Mexico Has Its Moment in Upset Over Brazil

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LONDON — On one side of the field the Brazilian soccer prodigy Neymar fell in despair. On the other, the Mexican defender Diego Reyes dropped to the ground with glee. One was despondent that he could not be part of making history; the other was floored that he had.

MEXICO2-articleLargeMexico, a decided underdog, won the country’s first Olympic gold medal at the London Games — and first significant international soccer trophy of any kind — with a lively 2-1 victory over Brazil at Wembley Stadium on Saturday. Oribe Peralta scored the first goal of the game just 28 seconds in, then added a second 15 minutes from full time to set off a wild and raucous celebration from the Mexican fans, who have craved global success for so long.

The victory is likely to be hailed by many Mexicans as the greatest ever for the national team, and it will also serve as another reminder of the gap in quality between Mexico and the United States at the younger level: The United States failed to qualify for the men’s Olympic tournament while Mexico overcame an injury to its best player to stun one of soccer’s world powers in the gold medal match.

Combined with several other recent accomplishments in major age-restricted international tournaments, the future appears exceptionally promising for Mexico, the Americans’ major rival.

“We want the people in Mexico to believe in this young generation of players,” forward Giovani dos Santos said. “This gold medal goes to all of those in Mexico who always believed in us. For those who didn’t believe in us? Well, let them celebrate, too.”

For Brazil, there was only anguish and no small measure of shock. The Brazilian team was loaded with stars. Many of the players are already playing club soccer for top European teams like A.C. Milan, Manchester United, Inter Milan and Real Madrid. Others who still play in Brazil, like Neymar, are coveted by teams worldwide.

By comparison, Mexico had only one player who does not play in the Mexican league, and that player — dos Santos, who plays for England’s Tottenham Hotspur — was hurt in the semifinal and did not play Saturday.

It did not matter. Mexico, which has suffered difficult defeats in previous forays deep into international tournaments, was the better team throughout. This victory will not erase painful memories of matches like the 1986 World Cup quarterfinal loss to Germany on home soil, but it will certainly be celebrated, surpassing even the victory in the 1999 Confederations Cup, an eight-team tournament featuring the champions of each of FIFA’s geographic regions.

“We just entered the history books of Mexican sport,” Marco Fabian said. “We have given our people an immense joy. This is unforgettable.”

There is no reason to think there will not be more days like this for Mexico. Last week, Sunil Gulati, the president of the United States Soccer Federation, told reporters that he had taken note in recent years of Mexico’s dedication to player development.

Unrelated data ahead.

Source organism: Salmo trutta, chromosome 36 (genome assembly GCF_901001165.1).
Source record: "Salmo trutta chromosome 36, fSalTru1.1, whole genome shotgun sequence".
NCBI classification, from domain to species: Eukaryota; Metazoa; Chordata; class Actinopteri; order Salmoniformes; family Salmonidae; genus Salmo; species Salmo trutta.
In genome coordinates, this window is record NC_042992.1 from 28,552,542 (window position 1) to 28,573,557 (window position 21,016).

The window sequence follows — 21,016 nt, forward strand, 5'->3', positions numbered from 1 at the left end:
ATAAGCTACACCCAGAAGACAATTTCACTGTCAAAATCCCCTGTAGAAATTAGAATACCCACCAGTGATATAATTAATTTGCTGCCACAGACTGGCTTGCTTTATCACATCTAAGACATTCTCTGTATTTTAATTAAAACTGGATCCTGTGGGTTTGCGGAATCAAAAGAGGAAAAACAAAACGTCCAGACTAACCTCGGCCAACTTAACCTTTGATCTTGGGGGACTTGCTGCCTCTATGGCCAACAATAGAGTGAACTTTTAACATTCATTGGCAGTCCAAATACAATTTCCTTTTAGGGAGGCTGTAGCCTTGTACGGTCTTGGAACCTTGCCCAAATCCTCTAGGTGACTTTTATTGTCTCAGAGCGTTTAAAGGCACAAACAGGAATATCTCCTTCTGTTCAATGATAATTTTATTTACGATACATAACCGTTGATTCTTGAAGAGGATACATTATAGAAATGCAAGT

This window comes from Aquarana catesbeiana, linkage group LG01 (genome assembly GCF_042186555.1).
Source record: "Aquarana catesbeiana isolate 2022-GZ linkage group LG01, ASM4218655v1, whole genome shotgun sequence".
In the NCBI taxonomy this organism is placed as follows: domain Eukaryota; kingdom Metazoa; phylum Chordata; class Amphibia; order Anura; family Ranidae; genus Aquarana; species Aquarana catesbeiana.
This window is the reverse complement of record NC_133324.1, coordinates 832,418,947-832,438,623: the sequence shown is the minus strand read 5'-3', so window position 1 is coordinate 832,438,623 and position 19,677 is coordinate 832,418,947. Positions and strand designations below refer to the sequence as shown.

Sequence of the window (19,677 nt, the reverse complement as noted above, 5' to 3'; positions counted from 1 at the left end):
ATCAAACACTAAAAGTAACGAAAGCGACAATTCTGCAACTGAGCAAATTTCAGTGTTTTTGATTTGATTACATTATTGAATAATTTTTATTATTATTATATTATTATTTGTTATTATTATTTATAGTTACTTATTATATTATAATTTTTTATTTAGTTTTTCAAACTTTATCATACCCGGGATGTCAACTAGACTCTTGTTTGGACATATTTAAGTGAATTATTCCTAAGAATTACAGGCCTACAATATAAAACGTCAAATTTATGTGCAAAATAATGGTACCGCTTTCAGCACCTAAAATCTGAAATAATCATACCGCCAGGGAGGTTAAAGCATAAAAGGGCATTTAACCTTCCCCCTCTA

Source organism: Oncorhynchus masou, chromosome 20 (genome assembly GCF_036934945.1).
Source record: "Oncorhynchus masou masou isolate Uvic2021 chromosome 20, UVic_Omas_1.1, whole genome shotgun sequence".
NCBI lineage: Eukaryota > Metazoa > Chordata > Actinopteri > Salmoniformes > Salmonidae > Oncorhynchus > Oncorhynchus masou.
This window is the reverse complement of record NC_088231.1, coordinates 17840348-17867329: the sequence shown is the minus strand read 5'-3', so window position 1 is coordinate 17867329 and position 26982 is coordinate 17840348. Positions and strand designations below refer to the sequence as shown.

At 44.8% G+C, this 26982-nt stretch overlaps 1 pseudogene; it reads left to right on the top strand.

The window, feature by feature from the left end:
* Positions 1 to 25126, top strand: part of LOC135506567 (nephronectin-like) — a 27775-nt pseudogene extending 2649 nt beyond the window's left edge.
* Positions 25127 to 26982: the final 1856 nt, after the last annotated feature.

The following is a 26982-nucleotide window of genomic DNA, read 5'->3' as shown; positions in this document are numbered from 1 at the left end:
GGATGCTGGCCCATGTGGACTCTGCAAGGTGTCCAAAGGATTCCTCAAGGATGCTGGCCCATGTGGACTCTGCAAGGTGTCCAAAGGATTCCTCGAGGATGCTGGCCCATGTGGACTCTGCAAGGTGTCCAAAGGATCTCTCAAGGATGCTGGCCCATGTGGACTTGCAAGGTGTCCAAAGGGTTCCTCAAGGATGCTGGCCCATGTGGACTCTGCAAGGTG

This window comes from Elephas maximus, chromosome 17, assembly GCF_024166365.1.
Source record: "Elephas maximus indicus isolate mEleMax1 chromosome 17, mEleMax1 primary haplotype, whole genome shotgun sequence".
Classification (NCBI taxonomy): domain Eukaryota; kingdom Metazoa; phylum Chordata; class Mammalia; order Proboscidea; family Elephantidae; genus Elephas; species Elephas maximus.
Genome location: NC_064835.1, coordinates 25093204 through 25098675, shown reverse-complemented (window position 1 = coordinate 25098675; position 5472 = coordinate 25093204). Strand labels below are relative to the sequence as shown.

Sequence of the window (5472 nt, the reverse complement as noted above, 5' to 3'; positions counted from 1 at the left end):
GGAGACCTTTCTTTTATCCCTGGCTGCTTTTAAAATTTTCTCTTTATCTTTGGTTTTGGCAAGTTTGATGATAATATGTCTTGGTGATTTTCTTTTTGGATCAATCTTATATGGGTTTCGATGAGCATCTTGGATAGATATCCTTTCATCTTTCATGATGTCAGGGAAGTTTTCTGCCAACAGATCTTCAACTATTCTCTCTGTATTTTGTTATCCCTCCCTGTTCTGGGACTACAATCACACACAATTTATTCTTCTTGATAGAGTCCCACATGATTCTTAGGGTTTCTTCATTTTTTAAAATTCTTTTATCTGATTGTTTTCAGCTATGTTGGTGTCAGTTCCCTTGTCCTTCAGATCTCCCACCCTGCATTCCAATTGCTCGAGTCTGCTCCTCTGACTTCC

Gulati specifically mentioned some rules implemented in the Mexican leagues that required each team to allot a certain number of minutes per match to young players. Fruits of that commitment, Gulati said, could already be seen: In 2011, Mexico finished in third place at the Under-20 World Cup and won the title at the Under-17 World Cup.

So it was not surprising to see Mexico thrive as well at the Olympics, which is essentially an under-23 tournament (save for three exceptions per team).

For Brazil, the disappointment was obvious. Neymar lay on the field for several minutes after the final whistle. At the medal ceremony, many of the Brazilian players did not even look at their silver medals. Former Brazilian stars like Romário and Ronaldo never won gold, but this group was confident. Brazil last reached the final at the 1988 Games, losing to the Soviet Union, and to deliver the country’s first Olympic gold in men’s soccer, Neymar said at one point, “would be a great honor.”

He was left instead with disappointment. “I feel very sad right now,” he said.

Brazilian Coach Mano Menezes said Mexico was the superior team Saturday, a stunning concession. While most countries used a youth national team coach at the Olympics, Menezes is Brazil’s senior national team coach, and the roster he brought could be similar to the one Brazil will use in 2014 when it hosts the World Cup.

Mexico was clearly not intimidated by the Brazilians’ collective pedigree. Just half a minute into the game, Mexican midfielder Javier Aquino pressured Rafael, who tried to slide a pass backward to escape. Peralta quickly read the play, jumped in front of the pass and smashed a shot past the Brazilian goalkeeper, Gabriel.

Mexico continued to press the game, and the Brazilians — who had scored three goals in each of their five previous games — squandered their chances in front of goal. When Peralta scored again in the 75th minute, firmly heading home a free kick cross from the wing, Brazil’s hopes were essentially squashed.

There was a moment or two of tension from Mexico as Hulk managed to pull a goal back in the first minute of added time, but two minutes later — after one more miss from Oscar — the referee Mark Clattenburg blew the final whistle. The Mexican players wrapped their arms around one another at midfield, dancing and singing as the Brazilians could do nothing but stare.

“This is incredible,” Mexico defender Carlos Salcido said. “I have already bitten the medal and I can tell you it is real.”

  [readon1 url=" http://www.nytimes.com/2012/08/12//sports/olympics/mexico-downs-brazil-in-olympics-soccher.htlm?_r=0"]Source:www.nytimes.com[/readon1]